Source | www-forbes-com.cdn.ampproject.org | Expert Panel®
Business leaders have a responsibility to deliver both constructive criticism and encouragement to their employees. Skewing too much to one side of this equation can leave employees confused by their leader’s overly positive or negative focus and unable to improve their performance in meaningful ways.
Below, 13 associates of Forbes Coaches Council look at how company leaders can balance necessary critique with praise for good work. Follow their tips to find a happy middle ground where both types of motivation function properly.
1. Share Personal Experiences
Honesty, transparency and vulnerability are keys to providing both praise and constructive feedback to your employees. Interactive dialogue, including shared personal experiences, is a great way to deliver critique without deflating employees’ motivation. Share personal experiences in an honest exchange, and listen to theirs. Deliver genuine praise to reward them for their honesty, openness and flexibility. – Lillian Gregory, The HumEx Institute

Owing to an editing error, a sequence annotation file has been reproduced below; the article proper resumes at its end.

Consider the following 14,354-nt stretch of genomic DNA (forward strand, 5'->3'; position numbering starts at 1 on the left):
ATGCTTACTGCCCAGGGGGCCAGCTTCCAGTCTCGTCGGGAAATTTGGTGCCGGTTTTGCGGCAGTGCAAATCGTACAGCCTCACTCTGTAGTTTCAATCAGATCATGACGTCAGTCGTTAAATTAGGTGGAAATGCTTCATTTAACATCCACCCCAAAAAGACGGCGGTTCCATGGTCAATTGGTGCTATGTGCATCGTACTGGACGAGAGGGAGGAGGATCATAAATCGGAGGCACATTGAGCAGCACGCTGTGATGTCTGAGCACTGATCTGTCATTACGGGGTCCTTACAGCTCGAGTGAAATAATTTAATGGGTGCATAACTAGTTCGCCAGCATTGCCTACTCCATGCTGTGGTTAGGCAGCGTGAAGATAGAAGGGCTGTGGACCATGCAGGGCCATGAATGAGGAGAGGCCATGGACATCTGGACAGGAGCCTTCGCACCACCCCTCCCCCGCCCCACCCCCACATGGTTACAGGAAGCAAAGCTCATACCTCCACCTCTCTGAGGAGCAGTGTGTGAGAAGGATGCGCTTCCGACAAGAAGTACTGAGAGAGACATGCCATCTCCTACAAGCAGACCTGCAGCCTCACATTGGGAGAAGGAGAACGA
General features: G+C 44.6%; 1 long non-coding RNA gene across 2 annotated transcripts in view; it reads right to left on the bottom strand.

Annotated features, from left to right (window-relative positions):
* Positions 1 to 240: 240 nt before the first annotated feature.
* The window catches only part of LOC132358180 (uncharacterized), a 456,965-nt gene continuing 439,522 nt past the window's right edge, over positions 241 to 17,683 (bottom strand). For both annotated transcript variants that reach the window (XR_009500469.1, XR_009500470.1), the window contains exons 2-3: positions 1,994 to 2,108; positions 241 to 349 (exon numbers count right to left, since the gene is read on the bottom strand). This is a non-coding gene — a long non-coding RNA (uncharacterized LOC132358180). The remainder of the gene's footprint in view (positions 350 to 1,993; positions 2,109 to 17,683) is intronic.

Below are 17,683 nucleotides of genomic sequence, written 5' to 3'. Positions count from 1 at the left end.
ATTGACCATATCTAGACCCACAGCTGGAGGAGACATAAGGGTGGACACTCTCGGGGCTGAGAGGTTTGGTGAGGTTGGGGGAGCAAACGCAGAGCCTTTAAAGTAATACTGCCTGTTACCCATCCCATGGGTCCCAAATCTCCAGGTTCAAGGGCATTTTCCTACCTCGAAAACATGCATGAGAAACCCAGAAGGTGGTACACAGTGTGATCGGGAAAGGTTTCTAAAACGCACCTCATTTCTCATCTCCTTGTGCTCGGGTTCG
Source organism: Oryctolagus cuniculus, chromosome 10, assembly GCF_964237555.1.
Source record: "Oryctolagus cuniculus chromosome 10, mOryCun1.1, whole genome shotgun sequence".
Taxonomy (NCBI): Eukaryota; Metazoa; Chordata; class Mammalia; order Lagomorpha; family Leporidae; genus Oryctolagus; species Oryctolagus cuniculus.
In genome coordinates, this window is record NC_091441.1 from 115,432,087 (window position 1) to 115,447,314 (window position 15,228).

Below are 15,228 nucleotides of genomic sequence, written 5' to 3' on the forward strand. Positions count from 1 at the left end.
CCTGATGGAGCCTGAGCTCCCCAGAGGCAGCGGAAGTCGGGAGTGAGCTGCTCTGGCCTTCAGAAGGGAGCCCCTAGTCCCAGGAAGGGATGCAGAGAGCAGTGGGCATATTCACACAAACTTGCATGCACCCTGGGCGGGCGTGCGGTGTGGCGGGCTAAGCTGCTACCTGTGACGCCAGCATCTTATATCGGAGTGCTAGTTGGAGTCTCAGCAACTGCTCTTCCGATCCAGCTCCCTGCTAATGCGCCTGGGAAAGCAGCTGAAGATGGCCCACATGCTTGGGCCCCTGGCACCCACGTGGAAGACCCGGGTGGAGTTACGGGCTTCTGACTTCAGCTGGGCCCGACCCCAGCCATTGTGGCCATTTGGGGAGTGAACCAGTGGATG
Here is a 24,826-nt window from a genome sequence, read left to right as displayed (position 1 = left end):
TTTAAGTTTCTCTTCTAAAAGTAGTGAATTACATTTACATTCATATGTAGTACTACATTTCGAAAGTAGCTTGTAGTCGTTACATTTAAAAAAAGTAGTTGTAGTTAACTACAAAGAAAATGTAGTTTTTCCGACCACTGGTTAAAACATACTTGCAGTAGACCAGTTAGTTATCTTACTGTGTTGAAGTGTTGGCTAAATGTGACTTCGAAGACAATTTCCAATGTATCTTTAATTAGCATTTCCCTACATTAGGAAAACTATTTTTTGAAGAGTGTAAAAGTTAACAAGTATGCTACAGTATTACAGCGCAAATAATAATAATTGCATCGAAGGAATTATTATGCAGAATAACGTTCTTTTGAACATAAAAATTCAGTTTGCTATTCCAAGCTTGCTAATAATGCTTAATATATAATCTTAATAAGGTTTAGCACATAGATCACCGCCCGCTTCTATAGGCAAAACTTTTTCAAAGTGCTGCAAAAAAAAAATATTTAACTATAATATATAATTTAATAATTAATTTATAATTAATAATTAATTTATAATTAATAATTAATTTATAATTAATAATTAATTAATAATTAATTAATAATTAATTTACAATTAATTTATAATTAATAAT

2. Consistently Strive To Be Firm And Fair
As a leader, you should consistently strive to be known for being firm and fair. This means your team can count on you to always give feedback that includes what went right, specifically, and where they can continue to level up, specifically. It’s not a sandwich of good and bad, but rather, reinforced feedback to continue and/or adjust as necessary. – Shelley Smith, Premier Rapport
3. Make Sure Feedback Is Specific
Most leaders give general or abstract positive feedback: “Great job!” “You’re doing great.” But if you’re not specific about what the employee is doing well, they can’t know how to replicate what they did to deserve the praise. This can create a lack of safety for the employee. If you’re not specific with constructive feedback, the behavior won’t change. – Dan Messinger, Cream of the Crop Leaders